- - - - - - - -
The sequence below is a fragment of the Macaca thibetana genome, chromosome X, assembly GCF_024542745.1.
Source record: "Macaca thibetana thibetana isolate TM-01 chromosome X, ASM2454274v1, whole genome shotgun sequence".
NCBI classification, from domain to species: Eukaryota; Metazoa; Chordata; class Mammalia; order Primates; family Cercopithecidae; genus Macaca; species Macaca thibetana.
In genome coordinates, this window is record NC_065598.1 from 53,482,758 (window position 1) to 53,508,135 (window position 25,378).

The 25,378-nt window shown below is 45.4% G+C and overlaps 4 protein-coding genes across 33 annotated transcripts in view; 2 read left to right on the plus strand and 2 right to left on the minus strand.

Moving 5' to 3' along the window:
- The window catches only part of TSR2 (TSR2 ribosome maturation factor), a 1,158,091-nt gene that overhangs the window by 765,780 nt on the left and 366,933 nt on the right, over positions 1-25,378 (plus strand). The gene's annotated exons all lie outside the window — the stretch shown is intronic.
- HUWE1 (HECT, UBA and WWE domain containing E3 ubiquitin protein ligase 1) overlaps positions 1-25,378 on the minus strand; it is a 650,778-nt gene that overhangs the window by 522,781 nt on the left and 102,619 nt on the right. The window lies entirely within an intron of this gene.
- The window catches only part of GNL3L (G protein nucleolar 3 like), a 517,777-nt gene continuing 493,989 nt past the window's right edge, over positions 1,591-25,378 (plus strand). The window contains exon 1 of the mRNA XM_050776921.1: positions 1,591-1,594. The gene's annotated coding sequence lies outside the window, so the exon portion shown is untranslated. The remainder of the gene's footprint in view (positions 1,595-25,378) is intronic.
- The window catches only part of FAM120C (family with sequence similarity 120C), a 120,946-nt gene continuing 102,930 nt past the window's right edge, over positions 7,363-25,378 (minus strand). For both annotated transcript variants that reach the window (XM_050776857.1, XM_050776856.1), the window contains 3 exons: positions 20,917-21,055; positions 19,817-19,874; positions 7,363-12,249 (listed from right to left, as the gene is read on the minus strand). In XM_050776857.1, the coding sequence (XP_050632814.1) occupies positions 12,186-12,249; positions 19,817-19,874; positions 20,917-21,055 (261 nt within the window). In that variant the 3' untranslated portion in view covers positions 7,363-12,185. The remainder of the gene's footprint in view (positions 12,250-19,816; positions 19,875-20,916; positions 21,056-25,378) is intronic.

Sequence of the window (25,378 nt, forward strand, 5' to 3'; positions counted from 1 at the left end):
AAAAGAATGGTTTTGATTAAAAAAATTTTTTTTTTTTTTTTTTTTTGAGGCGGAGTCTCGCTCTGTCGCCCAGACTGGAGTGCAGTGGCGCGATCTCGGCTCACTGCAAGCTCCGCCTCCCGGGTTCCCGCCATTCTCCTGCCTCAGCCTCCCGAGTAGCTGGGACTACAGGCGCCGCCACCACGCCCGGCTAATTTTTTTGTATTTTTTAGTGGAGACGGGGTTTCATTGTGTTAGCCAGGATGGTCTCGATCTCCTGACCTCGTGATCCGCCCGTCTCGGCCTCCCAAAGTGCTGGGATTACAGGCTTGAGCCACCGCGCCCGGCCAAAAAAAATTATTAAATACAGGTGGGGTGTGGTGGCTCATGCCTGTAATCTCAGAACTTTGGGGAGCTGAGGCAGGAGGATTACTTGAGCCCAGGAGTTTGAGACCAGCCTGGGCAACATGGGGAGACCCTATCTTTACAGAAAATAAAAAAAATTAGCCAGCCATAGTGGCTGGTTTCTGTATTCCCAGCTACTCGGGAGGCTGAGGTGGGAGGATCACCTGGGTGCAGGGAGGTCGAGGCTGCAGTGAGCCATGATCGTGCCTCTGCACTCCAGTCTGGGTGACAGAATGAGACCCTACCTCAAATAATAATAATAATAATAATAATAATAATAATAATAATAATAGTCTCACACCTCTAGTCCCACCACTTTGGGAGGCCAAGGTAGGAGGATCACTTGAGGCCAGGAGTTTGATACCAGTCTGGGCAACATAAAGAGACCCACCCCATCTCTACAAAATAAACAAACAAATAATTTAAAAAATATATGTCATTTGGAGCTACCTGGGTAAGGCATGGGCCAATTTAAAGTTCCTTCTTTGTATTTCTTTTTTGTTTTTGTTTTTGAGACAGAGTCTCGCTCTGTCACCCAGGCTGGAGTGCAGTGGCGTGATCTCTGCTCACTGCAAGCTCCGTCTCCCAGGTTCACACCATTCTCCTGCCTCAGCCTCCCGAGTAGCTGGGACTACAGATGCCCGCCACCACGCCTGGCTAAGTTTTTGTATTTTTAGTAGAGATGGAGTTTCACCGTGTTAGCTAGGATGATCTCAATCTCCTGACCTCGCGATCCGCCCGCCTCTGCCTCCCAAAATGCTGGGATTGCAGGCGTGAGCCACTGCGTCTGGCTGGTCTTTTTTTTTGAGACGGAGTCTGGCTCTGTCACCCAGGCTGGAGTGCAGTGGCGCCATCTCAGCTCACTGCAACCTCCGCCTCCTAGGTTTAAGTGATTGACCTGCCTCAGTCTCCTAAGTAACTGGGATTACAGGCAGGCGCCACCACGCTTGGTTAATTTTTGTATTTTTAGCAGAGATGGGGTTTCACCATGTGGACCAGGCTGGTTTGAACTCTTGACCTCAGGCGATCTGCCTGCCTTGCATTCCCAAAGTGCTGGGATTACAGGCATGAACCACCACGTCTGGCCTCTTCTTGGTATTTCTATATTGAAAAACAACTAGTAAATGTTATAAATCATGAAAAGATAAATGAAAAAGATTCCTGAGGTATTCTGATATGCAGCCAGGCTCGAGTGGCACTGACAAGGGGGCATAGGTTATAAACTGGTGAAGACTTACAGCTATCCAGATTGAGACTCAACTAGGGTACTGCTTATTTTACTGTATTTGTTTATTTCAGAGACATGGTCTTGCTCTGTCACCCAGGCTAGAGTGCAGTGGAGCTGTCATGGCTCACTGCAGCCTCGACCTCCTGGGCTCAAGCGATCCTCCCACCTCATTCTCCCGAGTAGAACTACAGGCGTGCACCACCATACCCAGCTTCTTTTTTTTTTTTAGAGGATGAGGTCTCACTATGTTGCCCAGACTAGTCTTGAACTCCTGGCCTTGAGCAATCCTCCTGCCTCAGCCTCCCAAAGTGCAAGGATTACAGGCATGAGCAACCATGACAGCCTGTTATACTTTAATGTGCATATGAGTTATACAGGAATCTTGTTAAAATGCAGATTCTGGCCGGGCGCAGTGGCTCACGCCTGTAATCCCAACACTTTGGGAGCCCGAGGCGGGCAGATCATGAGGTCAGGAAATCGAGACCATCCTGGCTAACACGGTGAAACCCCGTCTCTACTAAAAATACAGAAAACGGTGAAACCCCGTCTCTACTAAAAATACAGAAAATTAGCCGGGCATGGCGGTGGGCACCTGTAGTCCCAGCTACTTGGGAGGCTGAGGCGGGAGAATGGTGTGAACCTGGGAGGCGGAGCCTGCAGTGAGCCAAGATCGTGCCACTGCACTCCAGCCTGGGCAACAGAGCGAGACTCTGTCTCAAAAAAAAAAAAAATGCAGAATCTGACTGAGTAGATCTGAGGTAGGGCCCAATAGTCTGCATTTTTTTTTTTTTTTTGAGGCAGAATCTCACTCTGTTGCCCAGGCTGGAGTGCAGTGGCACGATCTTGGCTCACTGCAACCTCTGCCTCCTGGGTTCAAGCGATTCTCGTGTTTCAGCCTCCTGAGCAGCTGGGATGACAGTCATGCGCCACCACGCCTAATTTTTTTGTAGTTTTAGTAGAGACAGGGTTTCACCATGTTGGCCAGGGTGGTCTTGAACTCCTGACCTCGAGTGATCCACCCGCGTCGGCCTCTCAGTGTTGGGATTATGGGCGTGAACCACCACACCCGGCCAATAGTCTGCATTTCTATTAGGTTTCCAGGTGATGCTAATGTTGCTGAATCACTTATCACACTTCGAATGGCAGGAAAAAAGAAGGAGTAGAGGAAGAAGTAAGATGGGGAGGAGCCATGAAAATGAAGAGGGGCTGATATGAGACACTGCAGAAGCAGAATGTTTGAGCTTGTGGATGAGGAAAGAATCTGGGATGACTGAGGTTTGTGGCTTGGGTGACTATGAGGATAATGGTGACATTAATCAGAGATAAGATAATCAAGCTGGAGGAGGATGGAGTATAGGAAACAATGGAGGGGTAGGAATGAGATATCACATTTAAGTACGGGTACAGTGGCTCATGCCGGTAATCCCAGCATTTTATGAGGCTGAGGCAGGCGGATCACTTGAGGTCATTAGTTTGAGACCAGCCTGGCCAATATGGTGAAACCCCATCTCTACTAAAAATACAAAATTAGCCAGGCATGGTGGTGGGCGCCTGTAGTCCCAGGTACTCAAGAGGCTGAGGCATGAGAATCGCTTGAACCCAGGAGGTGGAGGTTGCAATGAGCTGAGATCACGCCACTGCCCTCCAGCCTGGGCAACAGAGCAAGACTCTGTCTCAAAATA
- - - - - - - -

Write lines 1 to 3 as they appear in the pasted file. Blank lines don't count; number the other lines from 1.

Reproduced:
The sequence below is a fragment of the Macaca thibetana genome, chromosome X, assembly GCF_024542745.1.
Source record: "Macaca thibetana thibetana isolate TM-01 chromosome X, ASM2454274v1, whole genome shotgun sequence".
NCBI classification, from domain to species: Eukaryota; Metazoa; Chordata; class Mammalia; order Primates; family Cercopithecidae; genus Macaca; species Macaca thibetana.